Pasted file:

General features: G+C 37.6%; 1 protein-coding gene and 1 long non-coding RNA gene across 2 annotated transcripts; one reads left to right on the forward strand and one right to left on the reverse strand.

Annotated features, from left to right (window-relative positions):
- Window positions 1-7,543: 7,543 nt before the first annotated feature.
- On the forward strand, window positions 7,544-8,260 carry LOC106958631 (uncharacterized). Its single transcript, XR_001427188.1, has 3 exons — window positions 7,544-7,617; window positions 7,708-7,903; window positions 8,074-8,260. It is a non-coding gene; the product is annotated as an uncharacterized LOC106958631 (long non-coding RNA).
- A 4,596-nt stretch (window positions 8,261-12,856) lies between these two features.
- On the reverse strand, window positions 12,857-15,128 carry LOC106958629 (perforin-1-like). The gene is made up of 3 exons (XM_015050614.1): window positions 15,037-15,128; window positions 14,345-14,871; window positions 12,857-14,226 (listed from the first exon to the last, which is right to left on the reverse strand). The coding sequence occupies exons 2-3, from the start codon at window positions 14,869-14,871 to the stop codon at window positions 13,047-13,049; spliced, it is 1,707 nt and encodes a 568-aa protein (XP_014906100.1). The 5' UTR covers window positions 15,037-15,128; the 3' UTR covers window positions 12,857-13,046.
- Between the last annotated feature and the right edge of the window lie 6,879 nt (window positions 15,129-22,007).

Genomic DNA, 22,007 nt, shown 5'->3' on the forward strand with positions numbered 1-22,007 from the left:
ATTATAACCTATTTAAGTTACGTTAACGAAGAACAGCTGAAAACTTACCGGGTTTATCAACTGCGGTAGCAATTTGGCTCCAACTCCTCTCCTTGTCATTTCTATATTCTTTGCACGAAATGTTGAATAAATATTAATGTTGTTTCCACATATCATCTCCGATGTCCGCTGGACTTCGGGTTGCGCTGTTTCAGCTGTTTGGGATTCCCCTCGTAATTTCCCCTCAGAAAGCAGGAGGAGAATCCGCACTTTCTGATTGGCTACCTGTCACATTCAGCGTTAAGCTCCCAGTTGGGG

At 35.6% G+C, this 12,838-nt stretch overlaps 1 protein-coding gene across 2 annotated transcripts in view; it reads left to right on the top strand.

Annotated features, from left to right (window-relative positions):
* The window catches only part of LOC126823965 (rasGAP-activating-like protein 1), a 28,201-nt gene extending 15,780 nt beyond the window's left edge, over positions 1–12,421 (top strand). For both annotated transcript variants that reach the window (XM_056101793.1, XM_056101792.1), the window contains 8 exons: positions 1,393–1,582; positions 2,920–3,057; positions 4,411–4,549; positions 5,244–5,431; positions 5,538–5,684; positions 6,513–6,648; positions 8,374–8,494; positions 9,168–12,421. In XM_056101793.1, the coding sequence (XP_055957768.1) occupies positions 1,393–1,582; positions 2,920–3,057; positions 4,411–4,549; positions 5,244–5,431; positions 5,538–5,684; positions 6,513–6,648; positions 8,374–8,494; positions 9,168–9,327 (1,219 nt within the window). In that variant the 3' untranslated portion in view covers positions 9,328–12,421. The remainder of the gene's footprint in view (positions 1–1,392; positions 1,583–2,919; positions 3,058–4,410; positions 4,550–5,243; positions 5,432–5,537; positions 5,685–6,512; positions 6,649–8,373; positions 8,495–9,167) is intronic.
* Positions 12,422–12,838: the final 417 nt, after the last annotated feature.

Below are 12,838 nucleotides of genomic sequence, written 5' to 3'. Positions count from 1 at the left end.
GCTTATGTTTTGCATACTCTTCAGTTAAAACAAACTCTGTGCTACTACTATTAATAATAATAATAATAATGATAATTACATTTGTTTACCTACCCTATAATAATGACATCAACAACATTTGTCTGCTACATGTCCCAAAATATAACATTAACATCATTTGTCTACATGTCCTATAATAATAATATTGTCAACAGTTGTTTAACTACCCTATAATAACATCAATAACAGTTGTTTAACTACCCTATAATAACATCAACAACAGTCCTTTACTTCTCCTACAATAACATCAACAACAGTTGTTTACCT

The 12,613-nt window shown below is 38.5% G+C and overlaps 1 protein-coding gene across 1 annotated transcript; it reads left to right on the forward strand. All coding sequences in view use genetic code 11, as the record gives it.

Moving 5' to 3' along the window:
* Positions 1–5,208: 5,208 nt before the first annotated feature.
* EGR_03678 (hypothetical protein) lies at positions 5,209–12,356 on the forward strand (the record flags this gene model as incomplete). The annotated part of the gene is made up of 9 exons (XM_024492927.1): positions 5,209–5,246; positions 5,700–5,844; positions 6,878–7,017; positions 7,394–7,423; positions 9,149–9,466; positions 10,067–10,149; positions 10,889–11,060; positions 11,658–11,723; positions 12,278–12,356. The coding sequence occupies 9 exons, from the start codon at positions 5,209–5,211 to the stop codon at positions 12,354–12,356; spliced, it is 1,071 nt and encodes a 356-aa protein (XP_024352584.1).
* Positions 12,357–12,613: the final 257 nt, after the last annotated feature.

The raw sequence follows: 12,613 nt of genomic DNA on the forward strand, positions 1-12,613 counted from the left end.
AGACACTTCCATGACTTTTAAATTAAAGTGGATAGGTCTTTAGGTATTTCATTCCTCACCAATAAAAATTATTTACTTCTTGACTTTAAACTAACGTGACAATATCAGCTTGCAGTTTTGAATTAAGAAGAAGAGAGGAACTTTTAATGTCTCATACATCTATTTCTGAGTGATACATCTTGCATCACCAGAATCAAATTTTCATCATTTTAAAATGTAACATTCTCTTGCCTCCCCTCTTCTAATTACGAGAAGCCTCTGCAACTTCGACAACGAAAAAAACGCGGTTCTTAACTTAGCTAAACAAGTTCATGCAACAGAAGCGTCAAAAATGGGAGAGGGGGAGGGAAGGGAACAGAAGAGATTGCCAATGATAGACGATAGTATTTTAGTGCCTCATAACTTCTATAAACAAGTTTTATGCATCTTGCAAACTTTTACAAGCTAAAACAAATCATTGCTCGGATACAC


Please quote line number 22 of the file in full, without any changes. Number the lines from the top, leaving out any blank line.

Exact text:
AGACACTTCCATGACTTTTAAATTAAAGTGGATAGGTCTTTAGGTATTTCATTCCTCACCAATAAAAATTATTTACTTCTTGACTTTAAACTAACGTGACAATATCAGCTTGCAGTTTTGAATTAAGAAGAAGAGAGGAACTTTTAATGTCTCATACATCTATTTCTGAGTGATACATCTTGCATCACCAGAATCAAATTTTCATCATTTTAAAATGTAACATTCTCTTGCCTCCCCTCTTCTAATTACGAGAAGCCTCTGCAACTTCGACAACGAAAAAAACGCGGTTCTTAACTTAGCTAAACAAGTTCATGCAACAGAAGCGTCAAAAATGGGAGAGGGGGAGGGAAGGGAACAGAAGAGATTGCCAATGATAGACGATAGTATTTTAGTGCCTCATAACTTCTATAAACAAGTTTTATGCATCTTGCAAACTTTTACAAGCTAAAACAAATCATTGCTCGGATACAC